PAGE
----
Friday, August 23, 2013

Never too much!?!

Last night, I met up with a friend in Union Square.  I had just come from a poetry reading and he had just come from a bar in Brooklyn.  I asked him how he was and he began to describe how horrible his work day had been.  Apparently, his manager had been disrespectful towards him and he was ready to go off on her.  This was third job where this type of situation had occurred--within the last few months.  Again, I found myself listening as he lamented against spending all that time at his elite university only to have to put up with this type of treatment.  Surely, all that time spent studying and sacrificing was supposed to lead to something better than this, right?

As I listened to his complaining, I began to smile to myself slightly.  I too had been down this road after my first year of college.  It was the first time I had had a job and the first time I really had to interact with adults in a non-academic setting.  I soon realized that it didn't seem to matter to anyone that I had been given a scholarship to an boarding school and Connecticut.  Or that I had attended a college that put more black students in medical school than any other university in the country--including Harvard.  No.  No one.  Not one person cared.  Not one person changed their estimation of me.  I was just the weird girl who answered the phone.  It wasn't long after that I realized that I needed to check my elitism and sense of entitlement at the door because it certainly wasn't doing me any favors.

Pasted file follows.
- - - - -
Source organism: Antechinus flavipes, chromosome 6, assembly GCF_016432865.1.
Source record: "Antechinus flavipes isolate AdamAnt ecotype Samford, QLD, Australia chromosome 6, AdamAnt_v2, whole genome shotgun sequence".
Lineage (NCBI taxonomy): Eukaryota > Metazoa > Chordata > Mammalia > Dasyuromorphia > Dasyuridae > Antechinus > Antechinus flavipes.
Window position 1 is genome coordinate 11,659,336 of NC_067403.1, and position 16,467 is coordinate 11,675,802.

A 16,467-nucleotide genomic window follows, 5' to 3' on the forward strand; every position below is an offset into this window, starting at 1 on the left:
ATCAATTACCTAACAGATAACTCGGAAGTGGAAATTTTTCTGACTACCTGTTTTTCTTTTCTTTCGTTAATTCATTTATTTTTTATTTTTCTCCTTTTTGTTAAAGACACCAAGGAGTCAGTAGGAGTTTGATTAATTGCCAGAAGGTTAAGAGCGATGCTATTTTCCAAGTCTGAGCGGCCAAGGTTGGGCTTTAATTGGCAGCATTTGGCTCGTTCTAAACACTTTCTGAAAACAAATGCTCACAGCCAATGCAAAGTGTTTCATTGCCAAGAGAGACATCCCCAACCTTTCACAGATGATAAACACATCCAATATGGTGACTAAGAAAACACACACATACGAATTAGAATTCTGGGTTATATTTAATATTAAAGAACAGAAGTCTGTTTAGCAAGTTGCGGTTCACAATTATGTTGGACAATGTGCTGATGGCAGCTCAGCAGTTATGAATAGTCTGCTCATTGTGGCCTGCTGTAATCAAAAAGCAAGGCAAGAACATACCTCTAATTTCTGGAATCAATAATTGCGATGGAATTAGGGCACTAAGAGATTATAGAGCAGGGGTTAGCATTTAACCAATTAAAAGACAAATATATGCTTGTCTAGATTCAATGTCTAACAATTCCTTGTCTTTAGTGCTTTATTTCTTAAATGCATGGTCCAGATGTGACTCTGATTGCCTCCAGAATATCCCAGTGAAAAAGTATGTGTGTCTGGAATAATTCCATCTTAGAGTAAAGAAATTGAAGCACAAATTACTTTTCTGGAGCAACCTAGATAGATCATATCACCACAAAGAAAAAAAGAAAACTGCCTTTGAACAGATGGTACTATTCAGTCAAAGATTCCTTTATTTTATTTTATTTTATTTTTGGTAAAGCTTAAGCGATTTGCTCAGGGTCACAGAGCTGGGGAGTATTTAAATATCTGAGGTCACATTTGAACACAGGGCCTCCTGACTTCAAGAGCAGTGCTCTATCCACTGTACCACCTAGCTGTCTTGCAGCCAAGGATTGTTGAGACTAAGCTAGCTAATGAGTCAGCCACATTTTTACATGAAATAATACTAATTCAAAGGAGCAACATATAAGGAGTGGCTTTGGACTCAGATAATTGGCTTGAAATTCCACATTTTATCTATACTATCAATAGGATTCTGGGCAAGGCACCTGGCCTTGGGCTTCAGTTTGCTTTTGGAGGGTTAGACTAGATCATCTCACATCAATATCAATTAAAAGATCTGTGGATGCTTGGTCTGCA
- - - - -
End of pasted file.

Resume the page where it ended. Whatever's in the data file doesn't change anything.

I tried to explain this to my friend who, like me, was also a boarding school alumnus.  We had bonded over our experiences as very "specific type of black people."  We talked about all of our shared experiences with racism while at school and feelings of isolation within our own families.  However, our opinions always seemed to diverge when it came to work.  To him, I did too much.  To me, he was lazy.  Again, he would stress how much smarter he was than his boss.  I would try to remind him that it didn't really matter if he was smarter than his boss, because his boss was still his boss. 


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